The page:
In pediatrics, concussion, or mild brain trauma, is a frequent cause of medical visits. Concussions are thought to affect millions of children a year and often occur from motor vehicle accidents, falls, other blows to the head, and other dramatic accelerations/decelerations of the head.
A concussion is noted to alter the functioning of the brain, typically temporarily, with more common influences on balance, visual processing, sleep, and headache. Symptoms tend to maximize over the first 48 hours. Rapid progression of drowsiness, headache, or vomiting and development of focal neurological deficits (arm weakness, change in eye movements, double vision) demands evaluation at the Emergency Room. Rapid deterioration can be from brain swelling or bleeding around the brain, which would commonly be evaluated with MRI or CT in the ER.
Outpatient clinic evaluation is more likely needed to address releasing the patient back to contact sports or because there is the persistence of symptoms. Obvious symptoms, including balance and headache, can resolve early, within hours or days, but commonly last three weeks. These symptoms commonly worsen with physical or mental activity.
Subtle symptoms, such as influences on attention, recall, school performance, IQ, and mood, can last up to 18 months and seem more manifest in those with pre-existing difficulties (ADHD, learning difficulties, etc.)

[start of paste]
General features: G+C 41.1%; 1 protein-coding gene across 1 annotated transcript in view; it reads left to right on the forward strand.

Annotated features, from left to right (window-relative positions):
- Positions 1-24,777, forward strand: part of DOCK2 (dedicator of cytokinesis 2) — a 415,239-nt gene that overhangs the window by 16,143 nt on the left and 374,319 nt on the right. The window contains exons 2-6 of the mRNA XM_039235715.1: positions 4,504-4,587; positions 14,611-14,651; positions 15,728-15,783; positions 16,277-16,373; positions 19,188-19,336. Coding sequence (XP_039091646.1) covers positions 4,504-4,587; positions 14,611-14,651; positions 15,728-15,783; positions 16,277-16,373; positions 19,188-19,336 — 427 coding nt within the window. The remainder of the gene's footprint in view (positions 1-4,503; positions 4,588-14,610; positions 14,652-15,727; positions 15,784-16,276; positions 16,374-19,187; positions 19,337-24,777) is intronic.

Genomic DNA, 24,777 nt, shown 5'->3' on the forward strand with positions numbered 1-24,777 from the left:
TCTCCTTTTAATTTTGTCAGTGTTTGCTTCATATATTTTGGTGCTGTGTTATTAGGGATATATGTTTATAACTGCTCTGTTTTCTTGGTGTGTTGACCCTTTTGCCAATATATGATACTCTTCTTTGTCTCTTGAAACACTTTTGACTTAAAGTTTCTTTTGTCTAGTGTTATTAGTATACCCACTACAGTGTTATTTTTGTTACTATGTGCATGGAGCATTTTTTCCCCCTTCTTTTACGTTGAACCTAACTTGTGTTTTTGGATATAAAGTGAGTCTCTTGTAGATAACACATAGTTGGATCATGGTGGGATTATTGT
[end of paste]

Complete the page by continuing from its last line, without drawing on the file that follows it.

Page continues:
The more obvious symptoms typically dictate a “return to sports.” Although multiple return to play guidelines are published, most support that an athlete should not return to contact sports until (s)he is greater than one week free of noticeable symptoms. The interest in allowing this recovery is to prevent a second-hit phenomenon because a second concussion has an exaggerated effect on an incompletely recovered brain.
It has been noted that exercise following a recent concussion will often cause worsening of symptoms but does not lengthen recovery time. The goal is to make a second hit during the vulnerable period as unlikely as possible.
Most parents with affected children will note that they will be clumsy with reduced insight during the recovery phase. I cannot number the times when a concussion patient had a superimposed concussion by slipping on the floor in sock feet or hitting their head on a locker or car door. Be careful, but again all is not avoidable.
Fortunately, the severe potential consequence of concussion- death- happens almost exclusively in the setting of contact football. Concussion five days ago with continued headache, sleep problems, intolerance to exercise or mental demands, inattentiveness, and mild clumsiness is not unusual. If one is avoiding contact sports-like activities and symptoms are stable or are slowly improving, you are doing what can be done. If you are having difficulty navigating recovery, speak with a physician about the present circumstances.
Not all physicians are comfortable with concussion oversight. You may want to consider a physician with interest in sports injuries, or a neurologist. If a physician sends you to another physician for “treatment” of a concussion, understand there is not a drug that speeds healing, but rather you will receive guidance on managing symptoms.
I hope this is helpful, and I wish the best to the health of your children.